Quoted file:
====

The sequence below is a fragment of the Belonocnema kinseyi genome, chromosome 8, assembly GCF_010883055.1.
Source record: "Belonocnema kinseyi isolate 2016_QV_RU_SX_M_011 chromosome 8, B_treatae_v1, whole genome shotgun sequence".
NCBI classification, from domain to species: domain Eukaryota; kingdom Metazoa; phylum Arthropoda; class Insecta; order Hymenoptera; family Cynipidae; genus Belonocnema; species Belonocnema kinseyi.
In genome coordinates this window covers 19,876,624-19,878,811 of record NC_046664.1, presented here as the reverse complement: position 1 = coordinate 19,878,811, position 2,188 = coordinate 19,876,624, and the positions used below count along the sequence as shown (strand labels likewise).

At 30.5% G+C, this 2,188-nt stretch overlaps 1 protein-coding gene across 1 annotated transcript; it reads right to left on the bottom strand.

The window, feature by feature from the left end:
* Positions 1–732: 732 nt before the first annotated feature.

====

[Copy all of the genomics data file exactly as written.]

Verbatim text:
The sequence below is a fragment of the Belonocnema kinseyi genome, chromosome 8, assembly GCF_010883055.1.
Source record: "Belonocnema kinseyi isolate 2016_QV_RU_SX_M_011 chromosome 8, B_treatae_v1, whole genome shotgun sequence".
NCBI classification, from domain to species: domain Eukaryota; kingdom Metazoa; phylum Arthropoda; class Insecta; order Hymenoptera; family Cynipidae; genus Belonocnema; species Belonocnema kinseyi.
In genome coordinates this window covers 19,876,624-19,878,811 of record NC_046664.1, presented here as the reverse complement: position 1 = coordinate 19,878,811, position 2,188 = coordinate 19,876,624, and the positions used below count along the sequence as shown (strand labels likewise).

At 30.5% G+C, this 2,188-nt stretch overlaps 1 protein-coding gene across 1 annotated transcript; it reads right to left on the bottom strand.

The window, feature by feature from the left end:
* Positions 1–732: 732 nt before the first annotated feature.